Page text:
The US Congress in an unusual Saturday session voted today to repeal the armed force’s 17 year old “Don’t Ask, Don’t tell” regulation which forbade gay and lesbian Americans military service to their country. The House passed the measure earlier this week, and the Senate took up action this morning with a successful vote the allowed debate, and then the second vote this afternoon that approved the measure 65-31.
It will be a while yet though (according to reports) before the regulations are completely lifted.
President Obama issued a statement ( full statement below) this morning on the Senate’s action.
“By ending ‘Don’t Ask, Don’t Tell,’ no longer will our nation be denied the service of thousands of patriotic Americans forced to leave the military, despite years of exemplary performance, because they happen to be gay,” Mr. Obama said in a statement after the cloture vote. “And no longer will many thousands more be asked to live a lie in order to serve the country they love.”
UPDATE: Integrity has issued a statement applauding the vote. Box Turtle Bulletin points out that this is the first time that a piece of LGBT legislation has been acted upon by the Congress and not been attached to another piece of legislation.
Statement by the President on the Don’t Ask, Don’t Tell Repeal Act of 2010
Today, the Senate has taken an historic step toward ending a policy that undermines our national security while violating the very ideals that our brave men and women in uniform risk their lives to defend. By ending “Don’t Ask, Don’t Tell,” no longer will our nation be denied the service of thousands of patriotic Americans forced to leave the military, despite years of exemplary performance, because they happen to be gay. And no longer will many thousands more be asked to live a lie in order to serve the country they love.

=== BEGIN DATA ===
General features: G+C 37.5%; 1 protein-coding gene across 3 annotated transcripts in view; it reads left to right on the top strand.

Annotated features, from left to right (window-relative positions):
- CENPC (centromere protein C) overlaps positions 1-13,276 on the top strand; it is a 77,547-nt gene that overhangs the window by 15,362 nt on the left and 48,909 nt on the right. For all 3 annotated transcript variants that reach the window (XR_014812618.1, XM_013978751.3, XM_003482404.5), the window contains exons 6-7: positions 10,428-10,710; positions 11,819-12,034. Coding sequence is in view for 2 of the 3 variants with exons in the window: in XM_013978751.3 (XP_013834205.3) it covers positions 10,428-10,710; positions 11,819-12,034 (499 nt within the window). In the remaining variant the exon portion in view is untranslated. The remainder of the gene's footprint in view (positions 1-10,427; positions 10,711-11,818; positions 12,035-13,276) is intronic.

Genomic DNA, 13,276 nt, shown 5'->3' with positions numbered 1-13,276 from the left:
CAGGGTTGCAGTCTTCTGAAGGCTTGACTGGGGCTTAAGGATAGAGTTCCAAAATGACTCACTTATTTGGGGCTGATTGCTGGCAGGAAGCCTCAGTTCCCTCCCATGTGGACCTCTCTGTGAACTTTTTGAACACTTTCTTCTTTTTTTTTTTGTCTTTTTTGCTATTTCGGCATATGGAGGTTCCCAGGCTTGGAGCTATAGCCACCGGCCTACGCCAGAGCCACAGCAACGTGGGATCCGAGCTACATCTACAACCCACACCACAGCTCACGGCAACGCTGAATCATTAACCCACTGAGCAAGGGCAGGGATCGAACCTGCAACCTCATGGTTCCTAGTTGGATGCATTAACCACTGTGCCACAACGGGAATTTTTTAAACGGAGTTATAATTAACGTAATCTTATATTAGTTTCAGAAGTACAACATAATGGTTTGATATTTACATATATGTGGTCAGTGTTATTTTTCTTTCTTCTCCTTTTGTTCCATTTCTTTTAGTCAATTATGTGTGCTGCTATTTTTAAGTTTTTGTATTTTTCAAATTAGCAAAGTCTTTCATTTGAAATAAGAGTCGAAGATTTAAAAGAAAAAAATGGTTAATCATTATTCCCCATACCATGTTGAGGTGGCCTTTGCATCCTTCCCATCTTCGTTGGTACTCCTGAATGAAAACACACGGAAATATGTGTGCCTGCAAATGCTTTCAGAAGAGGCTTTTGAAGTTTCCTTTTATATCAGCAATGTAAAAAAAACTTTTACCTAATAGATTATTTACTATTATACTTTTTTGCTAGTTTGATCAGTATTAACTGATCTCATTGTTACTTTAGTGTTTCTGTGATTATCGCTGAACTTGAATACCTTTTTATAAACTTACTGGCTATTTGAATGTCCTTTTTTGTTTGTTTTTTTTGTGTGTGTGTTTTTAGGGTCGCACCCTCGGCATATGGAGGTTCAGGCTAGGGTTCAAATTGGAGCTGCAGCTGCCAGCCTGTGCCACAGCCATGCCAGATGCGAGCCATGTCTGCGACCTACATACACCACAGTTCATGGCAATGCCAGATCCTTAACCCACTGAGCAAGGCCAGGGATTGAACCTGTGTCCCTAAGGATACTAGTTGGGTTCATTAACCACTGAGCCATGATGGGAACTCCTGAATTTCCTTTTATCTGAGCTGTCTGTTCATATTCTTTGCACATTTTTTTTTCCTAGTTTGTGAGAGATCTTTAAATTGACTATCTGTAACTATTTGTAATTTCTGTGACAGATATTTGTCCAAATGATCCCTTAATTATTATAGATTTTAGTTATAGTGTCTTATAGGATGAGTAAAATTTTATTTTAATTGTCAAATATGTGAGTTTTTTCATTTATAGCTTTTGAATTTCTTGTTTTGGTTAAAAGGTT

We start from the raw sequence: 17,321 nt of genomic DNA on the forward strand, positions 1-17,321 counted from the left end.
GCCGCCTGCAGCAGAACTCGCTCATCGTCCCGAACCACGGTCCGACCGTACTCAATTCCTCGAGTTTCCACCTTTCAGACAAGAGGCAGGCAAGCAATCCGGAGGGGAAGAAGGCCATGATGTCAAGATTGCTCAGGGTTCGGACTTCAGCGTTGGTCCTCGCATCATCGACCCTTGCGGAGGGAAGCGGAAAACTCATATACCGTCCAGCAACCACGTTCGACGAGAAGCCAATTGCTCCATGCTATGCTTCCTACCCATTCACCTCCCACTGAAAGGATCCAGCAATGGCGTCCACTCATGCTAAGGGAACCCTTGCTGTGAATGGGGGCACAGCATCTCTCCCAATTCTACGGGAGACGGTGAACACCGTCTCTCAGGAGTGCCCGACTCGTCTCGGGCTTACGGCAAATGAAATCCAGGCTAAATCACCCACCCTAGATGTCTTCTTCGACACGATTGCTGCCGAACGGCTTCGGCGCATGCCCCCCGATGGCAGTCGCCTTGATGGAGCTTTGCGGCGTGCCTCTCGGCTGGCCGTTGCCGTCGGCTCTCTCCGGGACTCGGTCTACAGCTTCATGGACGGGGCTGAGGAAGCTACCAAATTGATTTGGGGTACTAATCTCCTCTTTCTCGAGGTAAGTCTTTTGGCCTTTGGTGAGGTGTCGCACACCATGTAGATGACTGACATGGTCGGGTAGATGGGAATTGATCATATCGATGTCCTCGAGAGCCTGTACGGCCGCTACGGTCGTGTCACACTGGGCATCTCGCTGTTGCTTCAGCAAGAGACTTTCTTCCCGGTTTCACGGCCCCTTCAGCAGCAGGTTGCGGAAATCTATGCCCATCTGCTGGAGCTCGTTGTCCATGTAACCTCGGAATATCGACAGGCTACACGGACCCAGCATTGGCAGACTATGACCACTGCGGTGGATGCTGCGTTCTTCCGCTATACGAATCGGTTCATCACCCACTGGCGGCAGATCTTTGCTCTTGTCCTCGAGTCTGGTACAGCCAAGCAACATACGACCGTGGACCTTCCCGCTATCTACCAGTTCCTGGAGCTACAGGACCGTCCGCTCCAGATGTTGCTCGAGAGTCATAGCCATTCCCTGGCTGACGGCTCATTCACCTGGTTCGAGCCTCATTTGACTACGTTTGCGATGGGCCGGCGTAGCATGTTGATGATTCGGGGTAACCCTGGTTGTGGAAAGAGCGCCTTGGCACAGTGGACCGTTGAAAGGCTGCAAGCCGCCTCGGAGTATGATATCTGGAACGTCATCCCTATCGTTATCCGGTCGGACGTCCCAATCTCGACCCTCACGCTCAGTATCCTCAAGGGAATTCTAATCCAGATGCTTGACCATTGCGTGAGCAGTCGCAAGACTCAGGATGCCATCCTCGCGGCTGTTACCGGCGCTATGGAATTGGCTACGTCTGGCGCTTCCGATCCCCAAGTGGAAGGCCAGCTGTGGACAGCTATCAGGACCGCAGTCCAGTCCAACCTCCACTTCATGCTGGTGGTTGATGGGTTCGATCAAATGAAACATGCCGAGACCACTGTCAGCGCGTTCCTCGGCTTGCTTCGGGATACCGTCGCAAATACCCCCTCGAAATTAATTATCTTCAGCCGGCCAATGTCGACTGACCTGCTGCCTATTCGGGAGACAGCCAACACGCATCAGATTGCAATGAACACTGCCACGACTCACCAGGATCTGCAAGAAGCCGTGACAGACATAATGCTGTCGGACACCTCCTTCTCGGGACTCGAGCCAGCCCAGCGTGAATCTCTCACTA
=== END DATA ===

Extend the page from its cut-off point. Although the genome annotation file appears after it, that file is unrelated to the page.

As Commander-in-Chief, I am also absolutely convinced that making this change will only underscore the professionalism of our troops as the best led and best trained fighting force the world has ever known. And I join the Secretary of Defense and the Chairman of the Joint Chiefs of Staff, as well as the overwhelming majority of service members asked by the Pentagon, in knowing that we can responsibly transition to a new policy while ensuring our military strength and readiness.
I want to thank Majority Leader Reid, Senators Lieberman and Collins and the countless others who have worked so hard to get this done. It is time to close this chapter in our history. It is time to recognize that sacrifice, valor and integrity are no more defined by sexual orientation than they are by race or gender, religion or creed. It is time to allow gay and lesbian Americans to serve their country openly. I urge the Senate to send this bill to my desk so that I can sign it into law.